The chart table is to starboard just forward of a wet locker, with the instrument panel above and storage below.

Just forward is the main saloon table which opens out if required to seat many guests. Seating around the table is on a wrap around settee which comfortably seats 6 people and two foldaway chairs provide additional seating if required. To port, just forward of the galley is a further two seater settee. There is loads of storage under and behind the seats and in cupboards around the saloon.

The master suite occupies the entire width of the stern and is huge. An island berth, with access from both sides, two settees, two hanging lockers and several other cupboards and drawers. The master ensuite is spacious with a separate shower compartment, sink and Vacuflush electric toilet. There is good access to the port side of the engine room from the ensuite.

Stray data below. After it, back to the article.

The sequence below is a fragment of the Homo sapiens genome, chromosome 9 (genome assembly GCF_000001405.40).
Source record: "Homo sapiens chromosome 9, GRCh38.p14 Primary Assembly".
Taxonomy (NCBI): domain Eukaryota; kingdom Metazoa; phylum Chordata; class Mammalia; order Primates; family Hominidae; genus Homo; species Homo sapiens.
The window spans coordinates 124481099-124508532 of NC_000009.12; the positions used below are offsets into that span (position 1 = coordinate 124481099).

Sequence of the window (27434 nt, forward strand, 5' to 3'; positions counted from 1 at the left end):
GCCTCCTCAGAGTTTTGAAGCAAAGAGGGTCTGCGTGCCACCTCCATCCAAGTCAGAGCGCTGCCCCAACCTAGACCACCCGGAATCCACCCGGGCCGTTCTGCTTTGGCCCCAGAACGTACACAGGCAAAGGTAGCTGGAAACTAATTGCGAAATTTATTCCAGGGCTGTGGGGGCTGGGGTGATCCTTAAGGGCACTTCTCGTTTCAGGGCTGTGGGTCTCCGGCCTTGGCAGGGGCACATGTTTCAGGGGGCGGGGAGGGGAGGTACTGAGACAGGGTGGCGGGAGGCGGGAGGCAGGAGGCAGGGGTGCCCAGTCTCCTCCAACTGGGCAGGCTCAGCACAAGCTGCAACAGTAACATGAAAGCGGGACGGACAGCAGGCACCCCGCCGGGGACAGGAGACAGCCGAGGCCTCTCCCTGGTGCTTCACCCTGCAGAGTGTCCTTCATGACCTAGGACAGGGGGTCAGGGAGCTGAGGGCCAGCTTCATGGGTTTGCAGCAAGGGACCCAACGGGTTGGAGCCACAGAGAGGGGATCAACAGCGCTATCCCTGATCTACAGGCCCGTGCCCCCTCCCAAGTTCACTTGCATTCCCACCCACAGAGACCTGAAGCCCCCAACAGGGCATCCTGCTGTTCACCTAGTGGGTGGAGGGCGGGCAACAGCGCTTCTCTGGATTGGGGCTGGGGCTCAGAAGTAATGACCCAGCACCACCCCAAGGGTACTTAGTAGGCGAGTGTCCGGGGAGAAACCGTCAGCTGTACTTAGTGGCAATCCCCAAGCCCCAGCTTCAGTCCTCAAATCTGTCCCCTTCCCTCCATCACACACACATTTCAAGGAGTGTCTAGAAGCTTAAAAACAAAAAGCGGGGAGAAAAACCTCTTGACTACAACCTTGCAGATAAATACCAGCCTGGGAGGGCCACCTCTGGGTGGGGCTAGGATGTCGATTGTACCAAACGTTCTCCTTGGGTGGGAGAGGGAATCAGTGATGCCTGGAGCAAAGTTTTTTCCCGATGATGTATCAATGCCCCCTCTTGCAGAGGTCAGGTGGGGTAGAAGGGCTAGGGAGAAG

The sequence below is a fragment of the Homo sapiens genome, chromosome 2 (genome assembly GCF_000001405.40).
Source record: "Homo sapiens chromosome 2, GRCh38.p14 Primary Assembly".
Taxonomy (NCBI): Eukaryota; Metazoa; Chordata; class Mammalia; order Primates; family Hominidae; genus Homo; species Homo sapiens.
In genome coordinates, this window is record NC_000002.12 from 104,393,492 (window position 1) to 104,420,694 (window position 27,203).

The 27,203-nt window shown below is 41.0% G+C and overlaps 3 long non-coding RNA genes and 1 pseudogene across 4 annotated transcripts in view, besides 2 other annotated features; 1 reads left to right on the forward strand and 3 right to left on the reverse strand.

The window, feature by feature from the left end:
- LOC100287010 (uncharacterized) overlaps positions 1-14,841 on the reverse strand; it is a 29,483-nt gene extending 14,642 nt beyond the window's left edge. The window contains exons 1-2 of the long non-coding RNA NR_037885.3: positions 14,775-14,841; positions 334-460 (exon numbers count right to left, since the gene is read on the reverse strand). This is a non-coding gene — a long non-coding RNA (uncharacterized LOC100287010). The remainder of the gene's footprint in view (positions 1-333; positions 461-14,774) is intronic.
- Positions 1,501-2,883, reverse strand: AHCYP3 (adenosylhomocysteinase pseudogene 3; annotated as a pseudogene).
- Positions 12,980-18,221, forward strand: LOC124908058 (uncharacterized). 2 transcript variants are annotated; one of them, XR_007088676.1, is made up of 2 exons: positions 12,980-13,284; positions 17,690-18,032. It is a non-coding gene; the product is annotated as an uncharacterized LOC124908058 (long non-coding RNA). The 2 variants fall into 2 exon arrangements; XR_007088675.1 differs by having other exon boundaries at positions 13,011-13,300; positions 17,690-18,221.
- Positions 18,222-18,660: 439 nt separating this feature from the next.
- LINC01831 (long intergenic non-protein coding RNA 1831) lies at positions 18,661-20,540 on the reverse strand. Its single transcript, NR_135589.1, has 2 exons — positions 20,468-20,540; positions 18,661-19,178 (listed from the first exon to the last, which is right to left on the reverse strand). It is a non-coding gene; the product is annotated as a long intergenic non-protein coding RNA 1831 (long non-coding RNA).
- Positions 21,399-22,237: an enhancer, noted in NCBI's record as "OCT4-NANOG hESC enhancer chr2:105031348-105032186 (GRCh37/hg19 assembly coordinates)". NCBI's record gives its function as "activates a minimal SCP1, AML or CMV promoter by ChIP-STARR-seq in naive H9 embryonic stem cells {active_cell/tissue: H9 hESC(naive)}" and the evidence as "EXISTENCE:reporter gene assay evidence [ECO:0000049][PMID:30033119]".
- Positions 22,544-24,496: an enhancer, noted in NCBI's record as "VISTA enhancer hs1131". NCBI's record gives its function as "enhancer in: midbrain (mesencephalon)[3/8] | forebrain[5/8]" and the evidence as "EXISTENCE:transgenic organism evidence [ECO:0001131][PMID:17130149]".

Just forward of the master suite is a bunk room with storage, starboard access to the engine room and the washer dryer.

Forward of the saloon, to starboard is a double bunk cabin with hanging locker and additional storage.

To port there is the guest heads, accessible from both the saloon and directly from the forecabin. The guest heads is spacious with a Vacuflush electric toilet and a separate shower.

Forward of the heads is the large airy guest cabin, with a double bed, two hanging wardrobes, several other wall cupboards and a huge storage locker under the foot of the bed.

Stern Arch